Guidelines for gathering feedback from children and young people are helping arts organisations to improve their programmes.
Darren Cresswell Photography. Professional Development for Creative People (CC BY-SA 2.0)
A set of quality principles for arts organisations working for, by and with children and young people has earned the approval of the sector. Feedback from 51 organisations that have been piloting the principles, which were first developed in 2012, suggests they help organisations to judge quality from the perspective of children and young people and boost engagement with them.
A report on the pilot study by the National Foundation for Educational Research and Shared Intelligence says it’s too soon to judge the benefit of adopting the principles on children and young people, but many of the organisations involved expect the detailed feedback they are receiving from children and young people will help them improve future programmes.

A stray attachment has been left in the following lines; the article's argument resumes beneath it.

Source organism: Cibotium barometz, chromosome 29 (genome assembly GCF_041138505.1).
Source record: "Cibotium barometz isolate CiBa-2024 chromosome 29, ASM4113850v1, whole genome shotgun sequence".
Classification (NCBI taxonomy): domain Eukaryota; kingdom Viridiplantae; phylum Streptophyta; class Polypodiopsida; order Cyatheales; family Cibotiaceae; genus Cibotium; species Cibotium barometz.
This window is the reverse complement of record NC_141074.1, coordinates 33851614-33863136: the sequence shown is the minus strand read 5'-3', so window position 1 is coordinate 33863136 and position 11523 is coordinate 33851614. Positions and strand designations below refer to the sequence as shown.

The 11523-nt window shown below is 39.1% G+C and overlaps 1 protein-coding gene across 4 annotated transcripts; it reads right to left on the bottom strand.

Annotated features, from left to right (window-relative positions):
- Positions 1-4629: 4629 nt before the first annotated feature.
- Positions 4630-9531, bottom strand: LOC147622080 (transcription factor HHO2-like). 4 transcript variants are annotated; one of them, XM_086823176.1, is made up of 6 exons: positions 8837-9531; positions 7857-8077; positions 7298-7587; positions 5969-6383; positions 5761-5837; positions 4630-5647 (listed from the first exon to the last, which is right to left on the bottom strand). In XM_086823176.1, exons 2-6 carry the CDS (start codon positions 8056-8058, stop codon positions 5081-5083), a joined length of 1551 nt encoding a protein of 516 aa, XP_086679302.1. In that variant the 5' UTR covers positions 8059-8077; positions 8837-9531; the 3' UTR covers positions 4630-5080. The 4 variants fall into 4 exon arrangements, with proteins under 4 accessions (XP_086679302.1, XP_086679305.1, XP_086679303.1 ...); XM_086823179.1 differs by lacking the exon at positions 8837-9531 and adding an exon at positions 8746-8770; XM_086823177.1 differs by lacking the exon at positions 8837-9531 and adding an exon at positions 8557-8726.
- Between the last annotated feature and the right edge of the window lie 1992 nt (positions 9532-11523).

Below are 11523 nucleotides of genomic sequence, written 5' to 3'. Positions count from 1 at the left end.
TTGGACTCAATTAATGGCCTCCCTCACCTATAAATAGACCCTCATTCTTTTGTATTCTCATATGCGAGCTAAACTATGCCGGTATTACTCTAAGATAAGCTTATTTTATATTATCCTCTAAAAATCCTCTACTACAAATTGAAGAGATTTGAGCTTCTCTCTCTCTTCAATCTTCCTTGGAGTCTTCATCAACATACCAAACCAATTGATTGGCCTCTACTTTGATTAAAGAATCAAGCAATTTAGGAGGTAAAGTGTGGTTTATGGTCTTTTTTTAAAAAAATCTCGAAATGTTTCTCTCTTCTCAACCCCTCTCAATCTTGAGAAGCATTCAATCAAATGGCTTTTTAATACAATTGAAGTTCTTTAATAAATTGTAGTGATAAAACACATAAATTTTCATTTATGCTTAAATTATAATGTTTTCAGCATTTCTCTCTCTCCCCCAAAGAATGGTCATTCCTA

The researchers hope the principles can be extended for use by schools, and are encouraging cultural organisations, Bridge organisations and Arts Council England to work closely with the education sector to achieve this. The report authors also recommend the principles be embedded within Artsmark resources and adopted by music education hubs.
Pilot organisation Orleans House Gallery said: “The QPs provided us with a framework for thinking about how to actively engage children in the evaluation process, rather than just asking teachers to speak on their behalf. As a result we produced tools which can be used as templates for evaluating and planning our other programmes. These tools can then be used with children with a variety of different needs allowing us to ensure that we are getting a meaningful response from as wide a range of participants as possible.”
The Seven Quality Principles
- Striving for excellence and innovation
- Being authentic
- Being exciting, inspiring and engaging
- Ensuring a positive and inclusive experience
- Actively involving children and young people
- Enabling personal progression
- Developing belonging and ownership